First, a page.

No, Legalizing Cannabis Doesn’t Hurt Beer SalesGage PeakeJanuary 13, 2017
Beer consumption has fallen in states where medicinal cannabis is legal on average 0.6 percent during the three years leading up to legalization. In the three years afterward, average sales rose by 0.1 percent.
The study’s authors acknowledge their analysis was based on a relatively small number of states over a few years but nevertheless concluded “that the legalization of medical marijuana had a positive impact on beer volume trends.” It went on to say that beer and cannabis “are complements rather than substitutes.”
Leafly examined the relationship between cannabis legalization and alcohol sales in September, in response to donations by the alcohol industry to opposition campaigns. Our findings were similar to those found by Bernstein—namely that ending cannabis prohibition didn’t hurt alcohol sales.
In Washington state, which legalized cannabis in 2012, tax revenue from beer, wine, and hard alcohol sales has increased steadily over the past three years. Beer tax revenue was $29.9 million in 2014, $30.7 million in 2015, and $31.4 million through October 2016.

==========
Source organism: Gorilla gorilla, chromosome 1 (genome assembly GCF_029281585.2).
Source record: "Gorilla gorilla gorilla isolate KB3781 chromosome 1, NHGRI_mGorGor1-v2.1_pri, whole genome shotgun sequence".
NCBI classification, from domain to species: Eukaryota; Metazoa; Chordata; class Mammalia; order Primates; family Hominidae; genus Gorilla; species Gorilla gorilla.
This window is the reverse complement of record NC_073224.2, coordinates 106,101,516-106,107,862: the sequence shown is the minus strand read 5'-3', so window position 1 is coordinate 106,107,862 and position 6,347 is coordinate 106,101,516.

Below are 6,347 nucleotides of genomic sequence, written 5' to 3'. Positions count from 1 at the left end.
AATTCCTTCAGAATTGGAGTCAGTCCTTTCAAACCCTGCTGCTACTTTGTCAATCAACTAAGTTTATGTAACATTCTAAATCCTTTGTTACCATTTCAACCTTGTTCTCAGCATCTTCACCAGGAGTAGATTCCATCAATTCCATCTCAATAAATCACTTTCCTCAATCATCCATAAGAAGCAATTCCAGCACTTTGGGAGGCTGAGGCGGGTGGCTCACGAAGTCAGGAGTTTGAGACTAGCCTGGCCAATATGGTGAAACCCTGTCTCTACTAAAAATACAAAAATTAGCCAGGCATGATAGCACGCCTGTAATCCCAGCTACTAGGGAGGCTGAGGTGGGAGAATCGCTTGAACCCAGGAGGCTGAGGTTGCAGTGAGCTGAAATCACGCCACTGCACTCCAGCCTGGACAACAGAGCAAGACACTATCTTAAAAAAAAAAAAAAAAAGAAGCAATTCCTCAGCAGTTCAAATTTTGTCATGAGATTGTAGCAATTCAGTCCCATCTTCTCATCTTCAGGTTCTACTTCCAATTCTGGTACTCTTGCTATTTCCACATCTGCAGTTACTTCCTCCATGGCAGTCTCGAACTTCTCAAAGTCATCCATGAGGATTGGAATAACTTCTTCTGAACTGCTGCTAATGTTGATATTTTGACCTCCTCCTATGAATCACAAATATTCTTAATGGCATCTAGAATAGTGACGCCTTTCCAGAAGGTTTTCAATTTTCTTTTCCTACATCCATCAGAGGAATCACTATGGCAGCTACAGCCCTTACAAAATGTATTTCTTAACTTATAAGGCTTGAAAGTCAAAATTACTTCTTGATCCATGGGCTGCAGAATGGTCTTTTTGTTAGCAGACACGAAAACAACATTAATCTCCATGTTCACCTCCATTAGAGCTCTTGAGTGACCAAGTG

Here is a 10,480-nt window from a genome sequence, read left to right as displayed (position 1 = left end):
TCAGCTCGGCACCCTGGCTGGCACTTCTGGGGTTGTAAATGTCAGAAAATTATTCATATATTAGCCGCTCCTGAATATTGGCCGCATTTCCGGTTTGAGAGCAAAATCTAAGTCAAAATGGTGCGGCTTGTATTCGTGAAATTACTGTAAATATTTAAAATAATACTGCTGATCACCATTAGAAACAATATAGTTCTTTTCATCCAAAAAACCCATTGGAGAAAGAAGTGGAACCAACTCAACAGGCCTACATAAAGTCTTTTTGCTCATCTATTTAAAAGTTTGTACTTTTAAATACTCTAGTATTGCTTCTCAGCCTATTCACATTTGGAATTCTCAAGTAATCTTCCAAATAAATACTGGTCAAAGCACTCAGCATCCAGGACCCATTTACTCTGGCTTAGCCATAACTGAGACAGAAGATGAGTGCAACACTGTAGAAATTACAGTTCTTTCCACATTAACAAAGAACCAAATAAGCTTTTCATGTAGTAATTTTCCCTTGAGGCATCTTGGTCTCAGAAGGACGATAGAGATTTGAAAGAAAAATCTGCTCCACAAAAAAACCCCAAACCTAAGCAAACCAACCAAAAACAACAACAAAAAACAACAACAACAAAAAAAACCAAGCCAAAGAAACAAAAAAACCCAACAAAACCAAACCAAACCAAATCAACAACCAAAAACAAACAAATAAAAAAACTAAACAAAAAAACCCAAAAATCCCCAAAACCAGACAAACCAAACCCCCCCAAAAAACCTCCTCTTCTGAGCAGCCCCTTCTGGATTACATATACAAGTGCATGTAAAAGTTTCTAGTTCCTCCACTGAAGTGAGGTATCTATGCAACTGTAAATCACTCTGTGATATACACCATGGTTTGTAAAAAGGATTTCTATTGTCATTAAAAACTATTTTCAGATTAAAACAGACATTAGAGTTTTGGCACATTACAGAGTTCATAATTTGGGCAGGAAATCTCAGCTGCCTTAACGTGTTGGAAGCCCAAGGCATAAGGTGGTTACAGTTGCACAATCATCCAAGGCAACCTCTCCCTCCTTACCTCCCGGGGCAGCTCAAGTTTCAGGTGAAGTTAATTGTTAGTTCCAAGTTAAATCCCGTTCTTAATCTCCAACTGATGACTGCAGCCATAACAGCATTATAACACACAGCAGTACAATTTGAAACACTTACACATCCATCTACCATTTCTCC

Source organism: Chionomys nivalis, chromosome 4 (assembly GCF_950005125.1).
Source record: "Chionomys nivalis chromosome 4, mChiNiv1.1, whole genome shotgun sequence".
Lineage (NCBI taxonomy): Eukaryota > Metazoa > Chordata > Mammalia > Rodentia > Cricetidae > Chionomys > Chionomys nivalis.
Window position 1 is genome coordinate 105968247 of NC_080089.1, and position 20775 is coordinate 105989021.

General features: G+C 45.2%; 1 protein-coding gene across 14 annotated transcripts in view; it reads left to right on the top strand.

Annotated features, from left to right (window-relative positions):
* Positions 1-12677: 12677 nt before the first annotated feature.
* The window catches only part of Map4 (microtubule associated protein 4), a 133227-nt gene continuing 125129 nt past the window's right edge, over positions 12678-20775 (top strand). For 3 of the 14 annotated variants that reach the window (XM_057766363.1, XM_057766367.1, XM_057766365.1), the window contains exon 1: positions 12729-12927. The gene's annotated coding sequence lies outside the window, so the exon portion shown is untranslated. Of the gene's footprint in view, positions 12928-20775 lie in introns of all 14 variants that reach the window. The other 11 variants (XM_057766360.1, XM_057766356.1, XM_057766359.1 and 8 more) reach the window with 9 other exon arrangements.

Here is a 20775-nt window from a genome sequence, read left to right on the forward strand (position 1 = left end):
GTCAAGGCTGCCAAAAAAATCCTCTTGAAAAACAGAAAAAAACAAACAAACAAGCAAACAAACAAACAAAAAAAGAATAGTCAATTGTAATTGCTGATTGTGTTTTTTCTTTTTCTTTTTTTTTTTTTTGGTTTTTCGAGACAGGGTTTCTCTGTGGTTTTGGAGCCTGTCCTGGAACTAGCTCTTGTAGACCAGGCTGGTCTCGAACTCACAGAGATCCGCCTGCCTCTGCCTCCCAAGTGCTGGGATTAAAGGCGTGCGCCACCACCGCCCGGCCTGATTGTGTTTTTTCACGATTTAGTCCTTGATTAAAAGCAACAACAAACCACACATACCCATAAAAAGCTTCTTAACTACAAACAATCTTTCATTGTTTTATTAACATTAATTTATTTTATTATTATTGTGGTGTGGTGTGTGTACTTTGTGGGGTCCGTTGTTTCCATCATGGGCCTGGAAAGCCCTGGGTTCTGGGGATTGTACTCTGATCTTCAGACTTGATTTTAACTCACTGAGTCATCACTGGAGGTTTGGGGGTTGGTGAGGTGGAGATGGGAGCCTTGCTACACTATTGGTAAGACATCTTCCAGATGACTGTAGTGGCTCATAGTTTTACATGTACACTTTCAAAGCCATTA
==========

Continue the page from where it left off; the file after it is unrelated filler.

Similar trends can be seen in Colorado. Despite notching more than $1 billion in sales in 2016, the state’s booming cannabis industry hasn’t hurt alcohol sales. Since 2011, two years before cannabis became legal in the state, alcohol tax revenue has grown steadily.
Not all studies have found the same result, however; another study released last week by the research firm Cowen & Co. concluded that the alcohol industry has underperformed in states where cannabis is now legal.
According to that study, domestic brewers such as Anheuser Busch-InBev and MillerCoors have seen the largest drops. Sales volume of premium brews like Coors Light and Bud Light have dipped by 4.4%, while economy brews like Budweiser or Coors dipped by 2.4%.
The study, however, ignores sales numbers from craft beer, which have exploded since 2011, breaking up friendships over which local IPA reigns supreme.